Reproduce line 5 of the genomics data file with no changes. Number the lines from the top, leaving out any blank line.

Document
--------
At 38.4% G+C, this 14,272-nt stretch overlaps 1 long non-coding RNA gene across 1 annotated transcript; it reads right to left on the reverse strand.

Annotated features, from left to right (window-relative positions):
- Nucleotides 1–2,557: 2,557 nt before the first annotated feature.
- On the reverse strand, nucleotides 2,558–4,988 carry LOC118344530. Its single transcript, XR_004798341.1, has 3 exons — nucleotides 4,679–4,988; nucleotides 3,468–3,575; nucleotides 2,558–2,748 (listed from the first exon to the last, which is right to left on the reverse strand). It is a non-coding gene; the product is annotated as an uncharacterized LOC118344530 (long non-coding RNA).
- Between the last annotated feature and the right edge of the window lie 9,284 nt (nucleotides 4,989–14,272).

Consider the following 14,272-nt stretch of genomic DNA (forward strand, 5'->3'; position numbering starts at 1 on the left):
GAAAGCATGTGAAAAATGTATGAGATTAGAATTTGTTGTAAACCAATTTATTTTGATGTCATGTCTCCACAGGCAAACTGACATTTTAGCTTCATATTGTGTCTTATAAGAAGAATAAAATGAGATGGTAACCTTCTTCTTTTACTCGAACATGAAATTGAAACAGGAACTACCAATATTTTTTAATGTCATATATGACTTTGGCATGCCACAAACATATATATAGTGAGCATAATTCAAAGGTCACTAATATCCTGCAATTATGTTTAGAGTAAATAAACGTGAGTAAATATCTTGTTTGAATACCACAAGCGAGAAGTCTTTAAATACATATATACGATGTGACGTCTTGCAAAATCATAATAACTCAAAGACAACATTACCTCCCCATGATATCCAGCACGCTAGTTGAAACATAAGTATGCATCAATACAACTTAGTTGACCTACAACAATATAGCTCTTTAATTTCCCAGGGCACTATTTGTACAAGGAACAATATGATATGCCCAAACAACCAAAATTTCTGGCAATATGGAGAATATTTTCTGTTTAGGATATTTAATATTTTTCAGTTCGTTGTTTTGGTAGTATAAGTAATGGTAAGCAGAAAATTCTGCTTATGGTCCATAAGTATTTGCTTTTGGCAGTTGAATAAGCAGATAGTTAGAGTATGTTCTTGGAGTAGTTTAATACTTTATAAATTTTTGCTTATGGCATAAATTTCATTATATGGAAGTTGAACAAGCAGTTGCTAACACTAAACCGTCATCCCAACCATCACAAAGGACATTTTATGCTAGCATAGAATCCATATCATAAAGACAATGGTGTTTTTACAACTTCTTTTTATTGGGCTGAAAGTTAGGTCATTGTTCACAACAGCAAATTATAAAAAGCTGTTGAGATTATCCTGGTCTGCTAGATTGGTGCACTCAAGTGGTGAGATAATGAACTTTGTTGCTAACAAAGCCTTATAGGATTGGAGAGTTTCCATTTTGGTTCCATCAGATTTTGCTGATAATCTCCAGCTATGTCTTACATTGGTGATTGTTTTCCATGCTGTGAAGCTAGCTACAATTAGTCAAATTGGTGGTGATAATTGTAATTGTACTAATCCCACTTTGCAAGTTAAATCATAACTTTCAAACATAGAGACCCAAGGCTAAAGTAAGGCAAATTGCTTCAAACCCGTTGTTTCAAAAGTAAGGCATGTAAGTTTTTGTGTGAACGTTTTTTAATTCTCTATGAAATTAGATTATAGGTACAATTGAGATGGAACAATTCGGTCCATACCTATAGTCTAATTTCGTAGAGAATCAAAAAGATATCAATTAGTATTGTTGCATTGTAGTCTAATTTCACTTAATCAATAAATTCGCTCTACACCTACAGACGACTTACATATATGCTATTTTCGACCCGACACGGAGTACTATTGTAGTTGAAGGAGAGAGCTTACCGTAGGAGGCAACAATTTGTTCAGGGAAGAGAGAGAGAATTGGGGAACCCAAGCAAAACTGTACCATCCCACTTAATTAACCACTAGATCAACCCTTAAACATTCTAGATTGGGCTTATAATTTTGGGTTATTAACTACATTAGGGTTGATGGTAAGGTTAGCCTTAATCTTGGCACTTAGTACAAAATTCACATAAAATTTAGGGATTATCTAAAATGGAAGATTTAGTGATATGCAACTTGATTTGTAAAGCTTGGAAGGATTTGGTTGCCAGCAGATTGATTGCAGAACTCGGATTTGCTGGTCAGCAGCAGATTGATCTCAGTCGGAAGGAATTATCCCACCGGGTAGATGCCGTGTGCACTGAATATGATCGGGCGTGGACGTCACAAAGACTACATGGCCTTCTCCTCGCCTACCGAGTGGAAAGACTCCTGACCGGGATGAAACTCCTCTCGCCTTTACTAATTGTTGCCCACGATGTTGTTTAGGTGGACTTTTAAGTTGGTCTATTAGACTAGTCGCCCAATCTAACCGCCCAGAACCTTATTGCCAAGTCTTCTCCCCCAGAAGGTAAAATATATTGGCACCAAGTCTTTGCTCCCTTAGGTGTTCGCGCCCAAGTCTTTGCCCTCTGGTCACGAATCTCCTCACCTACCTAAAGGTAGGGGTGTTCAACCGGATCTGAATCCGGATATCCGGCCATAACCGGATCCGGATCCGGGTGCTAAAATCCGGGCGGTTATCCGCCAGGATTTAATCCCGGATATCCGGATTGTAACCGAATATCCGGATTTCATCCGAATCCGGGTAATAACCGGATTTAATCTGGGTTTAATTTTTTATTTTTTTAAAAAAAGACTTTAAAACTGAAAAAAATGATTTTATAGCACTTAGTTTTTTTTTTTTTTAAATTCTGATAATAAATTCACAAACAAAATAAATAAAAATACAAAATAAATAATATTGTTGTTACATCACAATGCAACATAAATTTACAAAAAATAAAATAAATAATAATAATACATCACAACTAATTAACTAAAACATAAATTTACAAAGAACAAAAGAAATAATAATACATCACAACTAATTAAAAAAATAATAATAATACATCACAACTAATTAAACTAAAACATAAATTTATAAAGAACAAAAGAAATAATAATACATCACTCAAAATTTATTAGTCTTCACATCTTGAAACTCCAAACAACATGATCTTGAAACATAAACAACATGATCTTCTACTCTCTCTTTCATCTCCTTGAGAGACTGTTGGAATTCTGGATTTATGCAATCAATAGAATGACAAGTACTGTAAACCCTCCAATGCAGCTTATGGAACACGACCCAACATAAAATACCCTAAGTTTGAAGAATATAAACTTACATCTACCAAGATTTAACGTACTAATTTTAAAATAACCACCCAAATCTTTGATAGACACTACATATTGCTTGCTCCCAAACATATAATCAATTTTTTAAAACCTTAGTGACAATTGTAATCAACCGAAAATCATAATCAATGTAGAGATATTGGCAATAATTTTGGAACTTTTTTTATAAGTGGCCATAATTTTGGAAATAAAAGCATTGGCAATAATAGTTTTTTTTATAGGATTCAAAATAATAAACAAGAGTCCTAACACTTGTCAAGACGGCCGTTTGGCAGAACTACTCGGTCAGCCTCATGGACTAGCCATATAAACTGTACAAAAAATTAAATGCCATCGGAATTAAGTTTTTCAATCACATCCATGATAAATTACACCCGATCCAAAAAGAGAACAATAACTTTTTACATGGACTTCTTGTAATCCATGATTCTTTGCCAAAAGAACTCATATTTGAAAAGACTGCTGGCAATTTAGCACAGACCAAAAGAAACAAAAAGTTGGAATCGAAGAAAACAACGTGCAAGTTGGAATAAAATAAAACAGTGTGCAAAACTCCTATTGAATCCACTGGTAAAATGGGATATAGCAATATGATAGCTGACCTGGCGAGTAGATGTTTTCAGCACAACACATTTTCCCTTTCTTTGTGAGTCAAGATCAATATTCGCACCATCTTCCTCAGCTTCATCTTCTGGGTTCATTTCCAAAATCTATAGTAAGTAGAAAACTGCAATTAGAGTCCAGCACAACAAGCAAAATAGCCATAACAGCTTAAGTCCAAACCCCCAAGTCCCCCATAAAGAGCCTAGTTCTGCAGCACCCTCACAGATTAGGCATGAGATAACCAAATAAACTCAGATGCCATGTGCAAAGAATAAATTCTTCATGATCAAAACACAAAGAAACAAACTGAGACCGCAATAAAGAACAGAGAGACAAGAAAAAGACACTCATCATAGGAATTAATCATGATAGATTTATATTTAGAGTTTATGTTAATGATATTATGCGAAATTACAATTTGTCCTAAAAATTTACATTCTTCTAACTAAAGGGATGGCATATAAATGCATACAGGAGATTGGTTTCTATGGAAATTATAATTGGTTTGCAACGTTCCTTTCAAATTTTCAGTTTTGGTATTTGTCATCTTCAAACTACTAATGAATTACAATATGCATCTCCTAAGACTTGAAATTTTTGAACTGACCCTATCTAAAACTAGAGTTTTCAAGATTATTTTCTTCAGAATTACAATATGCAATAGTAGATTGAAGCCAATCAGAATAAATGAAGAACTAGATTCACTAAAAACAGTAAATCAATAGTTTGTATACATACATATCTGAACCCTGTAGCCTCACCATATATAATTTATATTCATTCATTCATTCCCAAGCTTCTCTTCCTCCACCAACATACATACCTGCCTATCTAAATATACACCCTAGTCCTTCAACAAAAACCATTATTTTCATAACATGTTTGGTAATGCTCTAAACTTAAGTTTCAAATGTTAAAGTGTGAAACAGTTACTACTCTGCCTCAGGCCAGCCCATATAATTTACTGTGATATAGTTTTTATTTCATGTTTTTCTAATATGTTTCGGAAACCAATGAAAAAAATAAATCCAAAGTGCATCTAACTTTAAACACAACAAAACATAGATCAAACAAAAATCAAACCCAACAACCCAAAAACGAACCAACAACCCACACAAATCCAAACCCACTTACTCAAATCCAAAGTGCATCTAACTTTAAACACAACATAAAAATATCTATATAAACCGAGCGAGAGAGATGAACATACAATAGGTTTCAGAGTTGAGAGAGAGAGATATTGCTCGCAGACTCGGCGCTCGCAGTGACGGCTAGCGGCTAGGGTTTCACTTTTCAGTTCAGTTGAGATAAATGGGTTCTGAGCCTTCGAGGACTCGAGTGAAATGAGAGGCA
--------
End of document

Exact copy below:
- Between the last annotated feature and the right edge of the window lie 9,284 nt (nucleotides 4,989–14,272).